EAST GRANBY, Conn. --
Airmen from the 103rd Airlift Wing helped develop future C-130H Hercules tactical airlift operations during exercise Sentry Storm 2021. The exercise was hosted by the West Virginia Air National Guard July 18-23 at Camp Branch in Logan County, Yeager Airport in Charleston, and Eastern West Virginia Regional Airport in Martinsburg.
Sentry Storm is a joint training environment enabling Airmen and Soldiers to exercise their skills to prevail over near-peer competitors while applying Agile Combat Employment concepts.
The U.S. Air Force’s Agile Combat Employment concept calls for collaboration across major commands to design and implement processes in which aircraft can be resupplied and launched from austere locations in large geographic regions with limited access to established bases.
“The focus of Sentry Storm this year was how to operate tactical mobility aircraft in an ACE construct,” said Capt. Brian Hinckley, 103rd Operations Group pilot and tactician. “So what we did was basically a microcosm of what we would do in the real world.”
Sentry Storm participants included Air National Guard, Army National Guard, Air Force Reserve, Navy, Air Force and Civil Air Patrol units. Twenty-one aircraft to include C-130s, C-17s, MH-60s, A-10s, Cessna 172, and UH-1N were employed for the training.
Hinckley described the operations as a “hub and spoke” model.
“[In a real world scenario,] you would have a main base somewhere further back from the fight that’s protected and then multiple spokes, or forward operating bases, operating at different levels of capacity and for different amounts of time,” said Hinckley. “So in this scenario, we had C-17s operating with Martinsburg as a hub and Yeager Airport in Charleston as its spoke. On the tactical side, the C-130s would be operating from the spoke to multiple small forward operating bases, and in this case we used Camp Branch which is their drop zone and landing zone.”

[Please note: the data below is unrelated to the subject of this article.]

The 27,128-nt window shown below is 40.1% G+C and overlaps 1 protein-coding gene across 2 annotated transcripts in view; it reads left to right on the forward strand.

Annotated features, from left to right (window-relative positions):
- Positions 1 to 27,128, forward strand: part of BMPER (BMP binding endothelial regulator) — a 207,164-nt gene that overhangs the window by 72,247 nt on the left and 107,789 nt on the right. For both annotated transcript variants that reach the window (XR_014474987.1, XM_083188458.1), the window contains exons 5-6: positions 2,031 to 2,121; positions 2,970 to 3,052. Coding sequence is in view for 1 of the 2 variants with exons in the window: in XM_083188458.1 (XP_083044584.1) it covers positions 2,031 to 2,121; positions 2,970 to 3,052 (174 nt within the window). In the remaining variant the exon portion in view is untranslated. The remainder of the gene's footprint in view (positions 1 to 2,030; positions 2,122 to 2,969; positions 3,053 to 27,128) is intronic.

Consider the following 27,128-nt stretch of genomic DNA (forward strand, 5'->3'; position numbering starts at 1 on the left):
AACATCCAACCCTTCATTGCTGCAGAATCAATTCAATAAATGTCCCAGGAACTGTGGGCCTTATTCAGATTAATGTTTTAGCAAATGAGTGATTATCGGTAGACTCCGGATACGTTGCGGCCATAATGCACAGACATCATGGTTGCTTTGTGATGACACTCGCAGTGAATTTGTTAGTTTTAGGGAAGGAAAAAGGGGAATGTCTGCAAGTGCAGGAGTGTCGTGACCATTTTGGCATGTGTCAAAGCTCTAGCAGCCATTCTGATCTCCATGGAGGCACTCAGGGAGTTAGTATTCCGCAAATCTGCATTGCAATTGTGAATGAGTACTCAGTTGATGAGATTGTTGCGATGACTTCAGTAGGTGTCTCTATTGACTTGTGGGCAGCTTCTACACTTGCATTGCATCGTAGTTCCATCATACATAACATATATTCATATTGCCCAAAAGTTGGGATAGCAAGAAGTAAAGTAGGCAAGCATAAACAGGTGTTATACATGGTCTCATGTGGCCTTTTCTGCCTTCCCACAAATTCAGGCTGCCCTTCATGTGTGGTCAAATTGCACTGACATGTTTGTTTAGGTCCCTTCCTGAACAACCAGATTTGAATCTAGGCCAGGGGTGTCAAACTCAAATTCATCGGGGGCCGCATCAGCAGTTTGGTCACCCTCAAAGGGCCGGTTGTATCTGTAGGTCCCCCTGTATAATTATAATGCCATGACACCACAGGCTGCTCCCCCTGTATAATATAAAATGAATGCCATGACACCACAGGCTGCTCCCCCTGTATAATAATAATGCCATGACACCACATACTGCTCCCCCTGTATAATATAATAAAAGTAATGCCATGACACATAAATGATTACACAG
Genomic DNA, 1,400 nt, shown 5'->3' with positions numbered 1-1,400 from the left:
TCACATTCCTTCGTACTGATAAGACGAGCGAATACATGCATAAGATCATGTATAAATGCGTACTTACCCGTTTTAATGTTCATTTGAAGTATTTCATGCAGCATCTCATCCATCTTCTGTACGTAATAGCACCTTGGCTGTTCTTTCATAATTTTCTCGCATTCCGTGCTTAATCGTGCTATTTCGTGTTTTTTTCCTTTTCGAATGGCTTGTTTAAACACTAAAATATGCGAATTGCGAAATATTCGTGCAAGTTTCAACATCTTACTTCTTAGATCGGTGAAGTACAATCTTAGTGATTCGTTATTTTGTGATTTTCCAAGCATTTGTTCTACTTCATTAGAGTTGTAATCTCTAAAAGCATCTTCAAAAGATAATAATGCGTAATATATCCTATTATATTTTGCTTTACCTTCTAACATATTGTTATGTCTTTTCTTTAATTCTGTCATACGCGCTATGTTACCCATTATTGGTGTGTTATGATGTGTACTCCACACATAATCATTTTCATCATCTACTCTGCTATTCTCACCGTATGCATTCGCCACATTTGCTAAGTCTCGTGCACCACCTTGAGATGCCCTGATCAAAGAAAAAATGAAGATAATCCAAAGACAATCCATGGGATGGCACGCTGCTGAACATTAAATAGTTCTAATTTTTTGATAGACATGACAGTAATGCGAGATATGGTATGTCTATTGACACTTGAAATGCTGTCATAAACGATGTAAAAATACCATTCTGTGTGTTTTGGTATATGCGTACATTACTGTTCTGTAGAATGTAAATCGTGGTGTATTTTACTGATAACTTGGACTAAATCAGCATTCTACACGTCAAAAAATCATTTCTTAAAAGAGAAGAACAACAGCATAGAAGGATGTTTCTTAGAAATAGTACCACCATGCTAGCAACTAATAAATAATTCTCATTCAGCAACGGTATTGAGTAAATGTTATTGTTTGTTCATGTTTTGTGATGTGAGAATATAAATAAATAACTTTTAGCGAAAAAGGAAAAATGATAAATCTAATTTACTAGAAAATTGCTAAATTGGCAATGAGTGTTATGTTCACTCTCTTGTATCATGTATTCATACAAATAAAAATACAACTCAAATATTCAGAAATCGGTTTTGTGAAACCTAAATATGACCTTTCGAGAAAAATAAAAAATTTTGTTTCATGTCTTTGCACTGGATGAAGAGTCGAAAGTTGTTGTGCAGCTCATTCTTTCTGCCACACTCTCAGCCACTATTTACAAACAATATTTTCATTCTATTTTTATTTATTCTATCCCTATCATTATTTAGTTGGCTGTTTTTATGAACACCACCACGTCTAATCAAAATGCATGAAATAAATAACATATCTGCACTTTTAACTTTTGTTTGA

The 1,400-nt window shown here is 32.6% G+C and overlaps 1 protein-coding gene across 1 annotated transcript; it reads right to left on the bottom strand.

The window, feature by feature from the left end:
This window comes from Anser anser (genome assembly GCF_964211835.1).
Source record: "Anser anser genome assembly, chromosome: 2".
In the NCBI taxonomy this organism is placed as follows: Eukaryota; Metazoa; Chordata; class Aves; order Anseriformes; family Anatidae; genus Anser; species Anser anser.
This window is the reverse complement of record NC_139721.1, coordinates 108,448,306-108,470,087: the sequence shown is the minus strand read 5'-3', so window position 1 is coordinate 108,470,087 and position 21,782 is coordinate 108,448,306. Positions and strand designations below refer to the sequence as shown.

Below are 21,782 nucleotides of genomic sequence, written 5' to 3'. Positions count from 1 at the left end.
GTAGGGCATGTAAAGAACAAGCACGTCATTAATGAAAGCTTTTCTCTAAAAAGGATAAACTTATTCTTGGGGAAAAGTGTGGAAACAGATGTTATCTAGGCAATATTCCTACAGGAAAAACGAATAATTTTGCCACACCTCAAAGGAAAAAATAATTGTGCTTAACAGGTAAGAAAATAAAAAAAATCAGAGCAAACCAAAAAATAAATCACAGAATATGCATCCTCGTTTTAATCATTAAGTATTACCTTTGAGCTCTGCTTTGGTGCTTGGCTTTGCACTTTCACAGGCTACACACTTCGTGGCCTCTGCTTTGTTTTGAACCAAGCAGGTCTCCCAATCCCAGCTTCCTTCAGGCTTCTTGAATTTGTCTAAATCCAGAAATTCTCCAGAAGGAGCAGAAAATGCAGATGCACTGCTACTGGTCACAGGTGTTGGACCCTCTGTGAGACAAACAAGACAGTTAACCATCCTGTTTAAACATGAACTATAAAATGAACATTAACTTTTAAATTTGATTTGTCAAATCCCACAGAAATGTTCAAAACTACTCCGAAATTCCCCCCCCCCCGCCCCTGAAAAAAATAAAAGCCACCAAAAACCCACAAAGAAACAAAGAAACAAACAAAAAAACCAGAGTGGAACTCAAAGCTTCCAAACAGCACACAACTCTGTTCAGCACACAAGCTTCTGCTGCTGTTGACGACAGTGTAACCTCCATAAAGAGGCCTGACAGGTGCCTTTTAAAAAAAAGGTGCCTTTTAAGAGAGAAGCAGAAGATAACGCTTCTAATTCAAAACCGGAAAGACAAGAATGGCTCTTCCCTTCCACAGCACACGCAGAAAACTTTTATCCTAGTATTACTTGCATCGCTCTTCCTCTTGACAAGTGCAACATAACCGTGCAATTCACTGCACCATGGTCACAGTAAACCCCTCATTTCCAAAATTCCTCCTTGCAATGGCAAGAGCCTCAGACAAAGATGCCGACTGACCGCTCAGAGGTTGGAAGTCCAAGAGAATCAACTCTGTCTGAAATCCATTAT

Air National Guardsmen turned Camp Branch from a barren landscape into a forward operating base, complete with autonomous power, food, and tents for 100 people.
The operation began with a 123rd Airlift Wing C-130 from Kentucky airdropping 123rd Special Tactics Squadron members who secured the airfield. The 123rd Contingency Response Group followed in other C-130 flights and set up the location as a working airfield for follow-on support elements.
“For Connecticut’s part, we provided tactics and mission planning support, intelligence support, aerial port, and we provided one aircraft with crews that was forward deployed between Yeager Airport and Camp Branch for the entire week,” said Hinckley. “There were radio communications, mission planning, intelligence support, and logistics readiness support to operate sorties out of there. In that five days we operated upward of 90 total sorties between all the aircraft.”
Airmen from the 103rd Logistics Readiness Squadron assisted the 123rd CRG loading and unloading cargo from C-130 aircraft with engines running, as well as recovery of airdropped cargo.
Participants operated in a variety of training scenarios, including airdrops, unimproved surface landings, aeromedical evacuation, and a four-ship formation flight with three C-130H and one C-130J aircraft, each from a different unit.